Things to remember when traveling to Malaysia.
1. Everyone can fly
AirAsia led the way for low-cost travels in the Southeast Asia, and Malaysia's where it all started.
Between the "Apprentice Asia" bossman Tony Fernandes' airline and Penang-based Firefly, some 18 domestic destinations across peninsular and East Malaysia are interconnected with scheduled flights.
Breakfast in the UNESCO-listed world heritage city of Georgetown, lunch in Kuala Lumpur and asleep in the Borneo rainforest by nightfall? Travelers can now live the jet-set lifestyle, no-frills edition.
2. Fair taxi fares? You probably won't find them
Kuala Lumpur taxis consistently rank on world's worst lists.
Their notoriety isn't helped by comments made by a minister who said the attitudes of the cab drivers were "worse than our filthy public toilets." (A comment later is withdrawn with an apology.)
Savvy visitors insist on meter usage, haggle or, if they have time, use local public transportation. Many of the new taxi booking apps are helpful: Easy Taxi and My Teksi are good.
3. It's always Milo time
Somewhere between 1950 and now, Malaysia became the world's largest consumer of the famous cocoa and malt drink. The country also has the world's largest Milo factory.
It's sold everywhere from KFC to kopitiams (coffee shops), McDonald's to mamak stalls.
You can enjoy it hot or iced, with Nescafe (aka Neslo), with a heap of powdered Milo on top (aka Milo Dinosaur) or a dino on steroids -- Milo Godzilla, with additional whipped or ice cream to top it off.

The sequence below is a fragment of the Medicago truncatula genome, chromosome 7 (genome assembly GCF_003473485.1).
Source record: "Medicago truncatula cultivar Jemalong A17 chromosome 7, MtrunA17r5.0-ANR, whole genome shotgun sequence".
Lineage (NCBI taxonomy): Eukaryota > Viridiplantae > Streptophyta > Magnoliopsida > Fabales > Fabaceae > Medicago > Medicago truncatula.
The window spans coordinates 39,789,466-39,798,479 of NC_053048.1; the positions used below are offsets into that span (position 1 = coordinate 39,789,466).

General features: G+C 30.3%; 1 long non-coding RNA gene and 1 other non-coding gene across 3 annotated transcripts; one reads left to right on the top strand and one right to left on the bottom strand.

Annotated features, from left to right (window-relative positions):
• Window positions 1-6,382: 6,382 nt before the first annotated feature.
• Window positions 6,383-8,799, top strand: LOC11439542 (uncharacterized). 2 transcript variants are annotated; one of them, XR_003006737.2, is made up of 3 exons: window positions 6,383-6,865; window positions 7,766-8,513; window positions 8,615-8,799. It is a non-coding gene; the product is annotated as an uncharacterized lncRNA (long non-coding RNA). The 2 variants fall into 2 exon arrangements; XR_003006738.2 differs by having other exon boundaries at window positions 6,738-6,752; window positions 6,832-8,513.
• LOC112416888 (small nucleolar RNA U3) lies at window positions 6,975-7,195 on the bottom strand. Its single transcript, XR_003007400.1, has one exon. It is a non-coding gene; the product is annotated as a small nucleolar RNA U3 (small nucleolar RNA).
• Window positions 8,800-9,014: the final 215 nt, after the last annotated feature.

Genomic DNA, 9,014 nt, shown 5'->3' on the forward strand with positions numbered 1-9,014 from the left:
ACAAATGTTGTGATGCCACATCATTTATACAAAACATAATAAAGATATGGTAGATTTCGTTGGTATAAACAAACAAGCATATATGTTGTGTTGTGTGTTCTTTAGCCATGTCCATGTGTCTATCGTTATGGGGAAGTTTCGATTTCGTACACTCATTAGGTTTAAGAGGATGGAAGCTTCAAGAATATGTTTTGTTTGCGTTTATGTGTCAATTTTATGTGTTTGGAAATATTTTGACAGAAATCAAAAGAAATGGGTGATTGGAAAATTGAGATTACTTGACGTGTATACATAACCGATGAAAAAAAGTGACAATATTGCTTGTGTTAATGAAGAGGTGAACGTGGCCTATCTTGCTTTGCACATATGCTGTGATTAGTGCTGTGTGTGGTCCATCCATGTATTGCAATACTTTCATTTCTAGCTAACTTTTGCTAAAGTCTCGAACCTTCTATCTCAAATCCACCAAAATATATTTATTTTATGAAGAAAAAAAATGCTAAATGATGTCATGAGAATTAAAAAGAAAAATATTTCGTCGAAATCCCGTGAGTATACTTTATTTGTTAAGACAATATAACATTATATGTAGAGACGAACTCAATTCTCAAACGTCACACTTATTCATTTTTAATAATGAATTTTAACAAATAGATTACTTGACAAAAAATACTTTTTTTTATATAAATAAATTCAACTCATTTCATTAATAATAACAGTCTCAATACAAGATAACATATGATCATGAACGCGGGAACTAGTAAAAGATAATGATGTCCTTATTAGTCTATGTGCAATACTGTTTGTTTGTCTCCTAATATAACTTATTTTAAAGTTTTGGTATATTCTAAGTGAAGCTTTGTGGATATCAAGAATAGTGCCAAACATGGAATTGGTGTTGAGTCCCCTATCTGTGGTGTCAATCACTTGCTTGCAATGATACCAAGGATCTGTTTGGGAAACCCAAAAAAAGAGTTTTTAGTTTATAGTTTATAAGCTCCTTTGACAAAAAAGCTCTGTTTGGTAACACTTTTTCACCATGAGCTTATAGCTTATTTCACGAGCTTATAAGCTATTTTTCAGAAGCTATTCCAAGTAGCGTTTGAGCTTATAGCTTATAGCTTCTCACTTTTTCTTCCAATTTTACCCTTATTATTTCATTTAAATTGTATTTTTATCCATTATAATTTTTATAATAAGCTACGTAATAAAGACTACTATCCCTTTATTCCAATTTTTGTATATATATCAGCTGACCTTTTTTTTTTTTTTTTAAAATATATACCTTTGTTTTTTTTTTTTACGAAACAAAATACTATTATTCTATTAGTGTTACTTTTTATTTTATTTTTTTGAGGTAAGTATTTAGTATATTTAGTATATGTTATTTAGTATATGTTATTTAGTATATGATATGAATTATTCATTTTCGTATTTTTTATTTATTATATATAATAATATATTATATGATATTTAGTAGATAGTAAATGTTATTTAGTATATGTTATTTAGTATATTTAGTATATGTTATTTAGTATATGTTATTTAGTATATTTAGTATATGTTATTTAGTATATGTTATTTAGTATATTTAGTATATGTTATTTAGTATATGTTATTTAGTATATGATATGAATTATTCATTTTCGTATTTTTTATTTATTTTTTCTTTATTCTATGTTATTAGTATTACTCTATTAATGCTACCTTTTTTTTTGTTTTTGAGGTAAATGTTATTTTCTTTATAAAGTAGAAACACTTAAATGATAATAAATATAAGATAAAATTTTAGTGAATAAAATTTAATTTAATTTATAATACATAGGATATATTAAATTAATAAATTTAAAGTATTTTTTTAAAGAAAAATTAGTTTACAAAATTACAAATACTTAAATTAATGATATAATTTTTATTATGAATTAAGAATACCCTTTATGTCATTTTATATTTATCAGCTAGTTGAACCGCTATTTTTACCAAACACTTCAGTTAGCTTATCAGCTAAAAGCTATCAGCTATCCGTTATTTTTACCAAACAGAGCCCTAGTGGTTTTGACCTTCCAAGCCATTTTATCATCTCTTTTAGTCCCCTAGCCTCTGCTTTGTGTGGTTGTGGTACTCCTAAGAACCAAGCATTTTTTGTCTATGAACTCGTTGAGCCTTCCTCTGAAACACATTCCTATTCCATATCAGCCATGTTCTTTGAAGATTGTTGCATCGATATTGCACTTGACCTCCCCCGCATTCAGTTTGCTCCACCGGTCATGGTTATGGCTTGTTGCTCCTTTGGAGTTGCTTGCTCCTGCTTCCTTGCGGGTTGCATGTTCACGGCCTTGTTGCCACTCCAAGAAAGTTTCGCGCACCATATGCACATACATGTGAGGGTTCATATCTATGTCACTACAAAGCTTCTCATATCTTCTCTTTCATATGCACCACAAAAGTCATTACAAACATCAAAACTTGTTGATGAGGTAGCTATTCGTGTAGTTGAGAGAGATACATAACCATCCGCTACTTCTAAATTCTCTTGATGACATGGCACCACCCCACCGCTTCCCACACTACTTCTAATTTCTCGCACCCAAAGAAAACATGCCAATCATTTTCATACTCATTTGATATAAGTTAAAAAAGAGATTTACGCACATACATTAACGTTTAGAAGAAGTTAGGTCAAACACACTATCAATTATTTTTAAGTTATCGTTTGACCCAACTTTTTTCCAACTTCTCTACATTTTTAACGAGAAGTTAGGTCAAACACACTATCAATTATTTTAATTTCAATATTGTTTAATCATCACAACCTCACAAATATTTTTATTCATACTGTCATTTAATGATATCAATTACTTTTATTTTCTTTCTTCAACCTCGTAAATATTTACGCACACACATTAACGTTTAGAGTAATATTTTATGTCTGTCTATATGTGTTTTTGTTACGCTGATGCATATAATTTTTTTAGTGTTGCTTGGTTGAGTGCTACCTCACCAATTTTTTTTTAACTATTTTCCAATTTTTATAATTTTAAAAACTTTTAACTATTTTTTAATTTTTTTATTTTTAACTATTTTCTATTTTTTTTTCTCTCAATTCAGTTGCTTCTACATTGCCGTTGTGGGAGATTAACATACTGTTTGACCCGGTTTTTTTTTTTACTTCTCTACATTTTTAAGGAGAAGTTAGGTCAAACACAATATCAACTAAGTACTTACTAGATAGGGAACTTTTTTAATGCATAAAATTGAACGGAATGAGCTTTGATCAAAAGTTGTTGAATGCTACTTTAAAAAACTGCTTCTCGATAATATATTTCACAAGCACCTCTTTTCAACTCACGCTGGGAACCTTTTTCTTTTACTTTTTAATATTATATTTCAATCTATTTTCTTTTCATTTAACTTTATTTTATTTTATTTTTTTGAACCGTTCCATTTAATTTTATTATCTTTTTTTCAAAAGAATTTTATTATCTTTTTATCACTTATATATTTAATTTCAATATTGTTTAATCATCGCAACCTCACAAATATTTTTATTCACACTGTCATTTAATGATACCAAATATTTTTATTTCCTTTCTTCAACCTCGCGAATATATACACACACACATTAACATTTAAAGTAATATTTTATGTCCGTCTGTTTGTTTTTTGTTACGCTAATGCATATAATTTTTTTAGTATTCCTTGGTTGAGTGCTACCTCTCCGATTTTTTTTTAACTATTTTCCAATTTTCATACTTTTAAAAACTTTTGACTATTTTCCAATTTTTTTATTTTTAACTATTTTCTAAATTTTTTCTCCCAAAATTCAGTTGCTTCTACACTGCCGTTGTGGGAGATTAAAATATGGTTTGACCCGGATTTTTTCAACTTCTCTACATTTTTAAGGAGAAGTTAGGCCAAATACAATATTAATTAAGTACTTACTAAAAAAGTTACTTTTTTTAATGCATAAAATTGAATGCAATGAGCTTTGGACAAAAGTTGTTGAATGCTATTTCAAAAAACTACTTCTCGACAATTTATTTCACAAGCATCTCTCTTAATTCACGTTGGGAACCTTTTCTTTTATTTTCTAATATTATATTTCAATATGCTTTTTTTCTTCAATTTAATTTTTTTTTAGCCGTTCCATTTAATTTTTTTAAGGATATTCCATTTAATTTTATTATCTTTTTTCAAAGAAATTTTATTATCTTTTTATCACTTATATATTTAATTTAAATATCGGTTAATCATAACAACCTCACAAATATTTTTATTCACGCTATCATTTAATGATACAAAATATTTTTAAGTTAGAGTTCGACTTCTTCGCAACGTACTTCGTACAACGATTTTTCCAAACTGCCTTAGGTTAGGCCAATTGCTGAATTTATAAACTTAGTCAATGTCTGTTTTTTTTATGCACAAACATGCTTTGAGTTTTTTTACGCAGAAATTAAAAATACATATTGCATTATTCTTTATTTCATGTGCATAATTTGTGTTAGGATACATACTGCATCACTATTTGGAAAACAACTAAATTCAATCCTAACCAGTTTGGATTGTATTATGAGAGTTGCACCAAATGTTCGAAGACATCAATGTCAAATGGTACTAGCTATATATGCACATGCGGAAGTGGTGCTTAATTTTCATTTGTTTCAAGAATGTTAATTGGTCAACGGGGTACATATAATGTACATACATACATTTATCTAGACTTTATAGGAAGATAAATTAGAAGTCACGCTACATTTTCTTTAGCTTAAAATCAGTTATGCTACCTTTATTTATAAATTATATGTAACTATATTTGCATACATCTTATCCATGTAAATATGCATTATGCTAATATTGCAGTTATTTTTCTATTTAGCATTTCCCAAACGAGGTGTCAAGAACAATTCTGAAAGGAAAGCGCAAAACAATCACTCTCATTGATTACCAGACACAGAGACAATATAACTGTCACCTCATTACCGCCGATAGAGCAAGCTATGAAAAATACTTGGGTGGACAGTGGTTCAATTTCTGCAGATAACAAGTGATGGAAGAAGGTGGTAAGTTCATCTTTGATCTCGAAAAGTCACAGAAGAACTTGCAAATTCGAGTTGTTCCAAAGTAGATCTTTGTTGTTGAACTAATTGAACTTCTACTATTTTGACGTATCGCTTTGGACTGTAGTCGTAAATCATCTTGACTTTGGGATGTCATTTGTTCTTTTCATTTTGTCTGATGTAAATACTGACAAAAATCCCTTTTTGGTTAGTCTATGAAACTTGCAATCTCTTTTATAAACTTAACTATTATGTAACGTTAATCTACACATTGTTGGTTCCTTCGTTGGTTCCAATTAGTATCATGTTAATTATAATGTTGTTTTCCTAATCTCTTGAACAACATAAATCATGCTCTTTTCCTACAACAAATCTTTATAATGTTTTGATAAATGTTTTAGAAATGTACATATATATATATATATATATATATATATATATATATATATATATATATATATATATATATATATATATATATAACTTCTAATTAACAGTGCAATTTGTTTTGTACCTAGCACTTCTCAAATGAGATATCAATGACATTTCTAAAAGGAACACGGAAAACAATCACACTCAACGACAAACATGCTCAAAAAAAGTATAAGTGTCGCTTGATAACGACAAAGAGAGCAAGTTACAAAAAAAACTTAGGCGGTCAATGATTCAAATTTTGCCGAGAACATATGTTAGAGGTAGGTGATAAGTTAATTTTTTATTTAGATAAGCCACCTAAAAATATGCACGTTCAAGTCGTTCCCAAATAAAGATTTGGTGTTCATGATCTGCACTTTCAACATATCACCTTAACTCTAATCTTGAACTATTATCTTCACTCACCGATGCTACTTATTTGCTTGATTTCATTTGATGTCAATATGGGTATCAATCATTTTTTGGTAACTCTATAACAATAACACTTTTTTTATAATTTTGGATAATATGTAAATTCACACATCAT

4. The word "bacon" is used loosely
For the third year running, Malaysia has topped the list of the world's most Muslim-friendly holiday destinations, according to Singapore-based Muslim travel consultancy Crescent Rating.
One of the criteria used for the survey was access to halal-compliant food.
This means there are large voids left by pork sausages and bacon at most hotel breakfast buffet lines.
If your definition of bacon extends to rashers made of chicken, turkey or beef, you'll be fine. Otherwise, you're gonna have to keep your bacon mania in check (yes, apparently there is such a thing).
You'll find pork in the country at Chinese-run restaurants, especially in destinations like Penang, but overall the pig pickings are slim.
5. Greatest Guinness outside Ireland
Claims like this don't come without medals and trophies to back them up.
For five consecutive years, Malaysia has won the coveted Guinness League of Excellence Award and bragging rights for brewing the velvetiest Irish stout beyond the popular black nectar's home turf.
6. Duty-free islands
If hedonistic pursuits put large dents in your travel budget, then consider this -- the excise rate paid on beer in Malaysia is the second highest in the world.
Luckily, islands such as Langkawi, Tioman, and Labuan are all designated tax-free zones, so you can stock up on quality booze and smokes.
Government tariffs are also waived on hotels and selected retail goodies.
Hope you enjoy your time in Malaysia!
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